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Filleting Your Catch

Fish require proper handling from the time they are hooked until served. Fish flesh begins to deteriorate the moment the fish dies and proper steps must be taken to preserve the delicate flavor.

The two best ways of keeping fish fresh are: (1) to keep them alive, or (2) to chill them. Since keeping fish alive is not always possible, a practical solution is an ice chest. Keep the drain open on the chest or place the fish in a plastic bag, because dead fish left in water soon lose their flavor.

Cleaning fish is quite easy with the proper tools and a little instruction. The fresher the fish, the easier it is to clean. Do not freeze the fish whole or put the job off until the skin is dry and brittle.

Filleting is method used by most anglers to prepare their catch. A sharp knife with a flexible blade is practically all you will need. The six-inch blade is the most popular. The quickest and simplest way to fillet fish is illustrated below.


Diagram 1 Diagram 2 Diagram 3
Cut behind the pectoral fin straight down to the backbone. Angle the cut towards the top of the head. Run the knife along one side of the backbone. The knife should scrape the rib bones without cutting them. Push the knife through the flesh near the vent just behind the rib bones. Cut the fillet free at the tail.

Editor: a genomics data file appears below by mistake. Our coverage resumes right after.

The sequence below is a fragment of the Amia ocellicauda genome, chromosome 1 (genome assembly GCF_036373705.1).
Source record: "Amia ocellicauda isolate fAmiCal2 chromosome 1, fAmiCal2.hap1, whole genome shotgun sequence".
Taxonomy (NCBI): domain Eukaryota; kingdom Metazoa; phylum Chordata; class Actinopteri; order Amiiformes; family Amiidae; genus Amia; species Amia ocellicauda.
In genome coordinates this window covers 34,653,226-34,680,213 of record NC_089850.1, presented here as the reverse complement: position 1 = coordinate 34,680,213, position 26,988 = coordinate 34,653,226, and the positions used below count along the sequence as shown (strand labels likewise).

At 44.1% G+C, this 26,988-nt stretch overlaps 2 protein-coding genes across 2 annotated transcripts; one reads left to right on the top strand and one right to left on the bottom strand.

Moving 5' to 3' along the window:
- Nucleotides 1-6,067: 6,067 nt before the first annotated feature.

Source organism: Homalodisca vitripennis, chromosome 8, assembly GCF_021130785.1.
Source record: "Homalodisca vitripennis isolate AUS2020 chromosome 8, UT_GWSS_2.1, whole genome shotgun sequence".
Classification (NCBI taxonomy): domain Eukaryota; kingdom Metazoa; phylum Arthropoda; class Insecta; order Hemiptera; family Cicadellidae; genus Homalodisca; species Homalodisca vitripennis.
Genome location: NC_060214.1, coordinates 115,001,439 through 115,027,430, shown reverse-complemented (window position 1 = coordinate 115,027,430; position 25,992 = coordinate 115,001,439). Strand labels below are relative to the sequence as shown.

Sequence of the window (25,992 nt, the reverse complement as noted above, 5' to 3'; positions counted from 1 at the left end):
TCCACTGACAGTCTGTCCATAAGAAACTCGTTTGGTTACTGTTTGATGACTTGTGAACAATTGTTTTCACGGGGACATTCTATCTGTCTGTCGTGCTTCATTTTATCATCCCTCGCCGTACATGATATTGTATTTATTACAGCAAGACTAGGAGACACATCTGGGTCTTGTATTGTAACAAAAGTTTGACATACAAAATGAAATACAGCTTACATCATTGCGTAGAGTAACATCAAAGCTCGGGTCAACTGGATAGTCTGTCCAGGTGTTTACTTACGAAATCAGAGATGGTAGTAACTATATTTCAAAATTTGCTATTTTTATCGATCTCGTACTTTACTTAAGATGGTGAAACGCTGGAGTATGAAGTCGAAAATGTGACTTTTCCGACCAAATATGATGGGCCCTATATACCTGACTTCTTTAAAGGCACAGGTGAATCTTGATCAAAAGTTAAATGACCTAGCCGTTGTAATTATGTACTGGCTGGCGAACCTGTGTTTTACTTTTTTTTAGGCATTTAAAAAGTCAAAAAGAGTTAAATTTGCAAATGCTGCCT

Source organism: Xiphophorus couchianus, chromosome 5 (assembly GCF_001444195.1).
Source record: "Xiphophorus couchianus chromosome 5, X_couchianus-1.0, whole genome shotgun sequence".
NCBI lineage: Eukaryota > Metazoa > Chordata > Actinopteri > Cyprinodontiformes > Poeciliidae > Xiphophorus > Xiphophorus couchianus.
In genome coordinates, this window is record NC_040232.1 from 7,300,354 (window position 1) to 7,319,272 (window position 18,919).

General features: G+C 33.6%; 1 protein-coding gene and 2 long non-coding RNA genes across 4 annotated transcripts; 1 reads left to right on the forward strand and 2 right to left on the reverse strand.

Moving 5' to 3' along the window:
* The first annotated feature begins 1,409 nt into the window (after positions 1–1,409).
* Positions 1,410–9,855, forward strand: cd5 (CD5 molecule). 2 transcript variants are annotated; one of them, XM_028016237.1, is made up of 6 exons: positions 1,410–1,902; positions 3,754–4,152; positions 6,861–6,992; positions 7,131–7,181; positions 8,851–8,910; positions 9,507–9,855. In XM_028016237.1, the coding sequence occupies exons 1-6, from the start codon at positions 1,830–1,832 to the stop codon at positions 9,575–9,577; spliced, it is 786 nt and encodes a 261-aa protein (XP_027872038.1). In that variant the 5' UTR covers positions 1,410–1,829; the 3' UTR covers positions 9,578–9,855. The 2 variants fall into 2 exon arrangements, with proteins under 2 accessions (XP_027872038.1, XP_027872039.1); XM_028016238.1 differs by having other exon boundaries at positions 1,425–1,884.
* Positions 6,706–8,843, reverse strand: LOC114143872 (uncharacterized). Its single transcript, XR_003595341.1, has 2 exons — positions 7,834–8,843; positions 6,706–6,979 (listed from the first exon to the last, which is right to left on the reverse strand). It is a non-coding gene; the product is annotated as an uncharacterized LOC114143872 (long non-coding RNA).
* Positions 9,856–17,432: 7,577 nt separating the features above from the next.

Diagram 4 Diagram 5 Diagram 6
Cut the flesh carefully away from the rib cage. To save flesh, the blade should graze the bones. Remove the first boneless fillet by cutting through the skin of the stomach area. Turn the fish over. Remove the second fillet using the same filleting technique.
Diagram 7 Diagram 8
USING ALL THE FISH
    Some flesh remains on fish bones and head after filleting. Don't waste it. Make a fish stock by simmmering the skeleton and the head. They add rich flavor to the stock.
    The flaked, cooked fish can be used for fish chowder, quiche, salad, cakes, loaf, patties or sandwich spread.
    Use the remaining fish stock as a foundation for chowder, sauces or soups. Refrigerate or freeze the stock. Fish stock frozen in 1- or 2-cup quantities is the easiest to thaw.
    Ths slabs of cheek meat, located just below the eyes on large gamefish, are tasty. Remove with a knife tip and panfry in butter.
Rinse fillets quickly with cold water or wipe with paper towels. Save head and skeleton for stock. Skin fillets, if desired. Hold the tail with your fingertips and cut between flesh and skin with a sawing motion.



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